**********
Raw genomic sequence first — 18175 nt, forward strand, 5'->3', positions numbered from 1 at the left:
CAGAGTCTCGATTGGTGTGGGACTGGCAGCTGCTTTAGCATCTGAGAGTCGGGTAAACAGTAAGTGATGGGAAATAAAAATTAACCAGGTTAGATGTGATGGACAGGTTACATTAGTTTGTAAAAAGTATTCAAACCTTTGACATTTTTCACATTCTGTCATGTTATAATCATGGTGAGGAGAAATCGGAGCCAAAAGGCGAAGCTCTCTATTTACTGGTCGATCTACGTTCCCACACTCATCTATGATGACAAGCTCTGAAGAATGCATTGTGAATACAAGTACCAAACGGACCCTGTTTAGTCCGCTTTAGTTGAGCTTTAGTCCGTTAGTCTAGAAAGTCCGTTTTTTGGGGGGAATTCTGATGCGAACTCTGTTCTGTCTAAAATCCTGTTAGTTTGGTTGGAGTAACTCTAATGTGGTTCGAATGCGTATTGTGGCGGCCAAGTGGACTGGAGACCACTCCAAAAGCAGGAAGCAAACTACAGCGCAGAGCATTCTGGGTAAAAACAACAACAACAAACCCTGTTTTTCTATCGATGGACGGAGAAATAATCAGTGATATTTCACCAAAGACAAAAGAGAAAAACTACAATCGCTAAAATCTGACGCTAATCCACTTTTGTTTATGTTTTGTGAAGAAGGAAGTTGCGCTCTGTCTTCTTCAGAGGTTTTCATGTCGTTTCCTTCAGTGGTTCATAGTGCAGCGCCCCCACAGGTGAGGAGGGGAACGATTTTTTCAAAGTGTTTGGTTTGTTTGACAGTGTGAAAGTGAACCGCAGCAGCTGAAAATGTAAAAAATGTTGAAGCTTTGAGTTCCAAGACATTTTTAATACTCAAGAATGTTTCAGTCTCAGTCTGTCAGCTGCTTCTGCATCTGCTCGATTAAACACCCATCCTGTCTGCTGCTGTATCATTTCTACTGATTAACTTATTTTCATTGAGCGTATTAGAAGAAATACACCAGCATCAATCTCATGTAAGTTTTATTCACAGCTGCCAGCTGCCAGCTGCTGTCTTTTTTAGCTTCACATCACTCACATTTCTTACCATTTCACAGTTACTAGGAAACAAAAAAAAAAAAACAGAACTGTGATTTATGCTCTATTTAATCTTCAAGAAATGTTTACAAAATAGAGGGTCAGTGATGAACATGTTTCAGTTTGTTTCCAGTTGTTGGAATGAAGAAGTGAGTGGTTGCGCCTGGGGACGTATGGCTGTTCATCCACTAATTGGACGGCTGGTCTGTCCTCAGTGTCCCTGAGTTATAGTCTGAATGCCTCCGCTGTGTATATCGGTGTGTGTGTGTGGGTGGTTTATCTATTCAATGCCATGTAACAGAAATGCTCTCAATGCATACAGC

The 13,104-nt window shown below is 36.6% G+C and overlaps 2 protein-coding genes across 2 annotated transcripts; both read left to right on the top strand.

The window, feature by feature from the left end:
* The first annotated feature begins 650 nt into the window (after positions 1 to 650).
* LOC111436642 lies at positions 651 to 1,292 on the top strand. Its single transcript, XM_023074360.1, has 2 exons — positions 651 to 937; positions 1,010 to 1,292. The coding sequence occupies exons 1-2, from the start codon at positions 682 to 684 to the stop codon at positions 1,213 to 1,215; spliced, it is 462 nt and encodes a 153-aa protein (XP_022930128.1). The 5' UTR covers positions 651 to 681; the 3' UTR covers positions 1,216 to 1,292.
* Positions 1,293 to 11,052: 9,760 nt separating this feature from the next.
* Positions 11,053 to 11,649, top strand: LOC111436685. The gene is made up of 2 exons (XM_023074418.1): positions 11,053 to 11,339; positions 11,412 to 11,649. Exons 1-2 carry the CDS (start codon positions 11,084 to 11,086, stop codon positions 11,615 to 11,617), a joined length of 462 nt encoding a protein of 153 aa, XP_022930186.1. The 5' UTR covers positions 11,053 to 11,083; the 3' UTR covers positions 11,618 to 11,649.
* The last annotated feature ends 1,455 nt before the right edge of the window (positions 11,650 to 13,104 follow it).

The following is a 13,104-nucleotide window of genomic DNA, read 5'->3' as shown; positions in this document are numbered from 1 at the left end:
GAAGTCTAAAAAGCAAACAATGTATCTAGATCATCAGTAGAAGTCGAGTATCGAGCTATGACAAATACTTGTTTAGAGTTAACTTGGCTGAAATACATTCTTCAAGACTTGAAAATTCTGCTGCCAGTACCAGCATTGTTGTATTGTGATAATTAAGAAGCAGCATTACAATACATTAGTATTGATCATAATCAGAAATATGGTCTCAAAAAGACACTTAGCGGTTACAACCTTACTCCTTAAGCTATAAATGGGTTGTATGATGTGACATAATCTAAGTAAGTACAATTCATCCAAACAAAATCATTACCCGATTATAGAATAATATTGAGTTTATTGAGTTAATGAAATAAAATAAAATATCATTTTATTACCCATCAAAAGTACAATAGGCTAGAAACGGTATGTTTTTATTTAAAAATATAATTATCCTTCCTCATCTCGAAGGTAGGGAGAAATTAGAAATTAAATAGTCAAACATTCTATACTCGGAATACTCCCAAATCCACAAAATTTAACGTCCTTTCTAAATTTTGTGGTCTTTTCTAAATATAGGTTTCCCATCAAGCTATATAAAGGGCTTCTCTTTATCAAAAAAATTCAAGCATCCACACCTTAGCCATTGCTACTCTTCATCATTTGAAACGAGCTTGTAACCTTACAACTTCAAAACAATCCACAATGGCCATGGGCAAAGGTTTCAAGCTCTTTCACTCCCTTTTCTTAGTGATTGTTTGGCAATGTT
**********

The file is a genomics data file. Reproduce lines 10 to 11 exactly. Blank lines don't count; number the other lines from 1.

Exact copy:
The following is a 13,104-nucleotide window of genomic DNA, read 5'->3' as shown; positions in this document are numbered from 1 at the left end:
GAAGTCTAAAAAGCAAACAATGTATCTAGATCATCAGTAGAAGTCGAGTATCGAGCTATGACAAATACTTGTTTAGAGTTAACTTGGCTGAAATACATTCTTCAAGACTTGAAAATTCTGCTGCCAGTACCAGCATTGTTGTATTGTGATAATTAAGAAGCAGCATTACAATACATTAGTATTGATCATAATCAGAAATATGGTCTCAAAAAGACACTTAGCGGTTACAACCTTACTCCTTAAGCTATAAATGGGTTGTATGATGTGACATAATCTAAGTAAGTACAATTCATCCAAACAAAATCATTACCCGATTATAGAATAATATTGAGTTTATTGAGTTAATGAAATAAAATAAAATATCATTTTATTACCCATCAAAAGTACAATAGGCTAGAAACGGTATGTTTTTATTTAAAAATATAATTATCCTTCCTCATCTCGAAGGTAGGGAGAAATTAGAAATTAAATAGTCAAACATTCTATACTCGGAATACTCCCAAATCCACAAAATTTAACGTCCTTTCTAAATTTTGTGGTCTTTTCTAAATATAGGTTTCCCATCAAGCTATATAAAGGGCTTCTCTTTATCAAAAAAATTCAAGCATCCACACCTTAGCCATTGCTACTCTTCATCATTTGAAACGAGCTTGTAACCTTACAACTTCAAAACAATCCACAATGGCCATGGGCAAAGGTTTCAAGCTCTTTCACTCCCTTTTCTTAGTGATTGTTTGGCAATGTT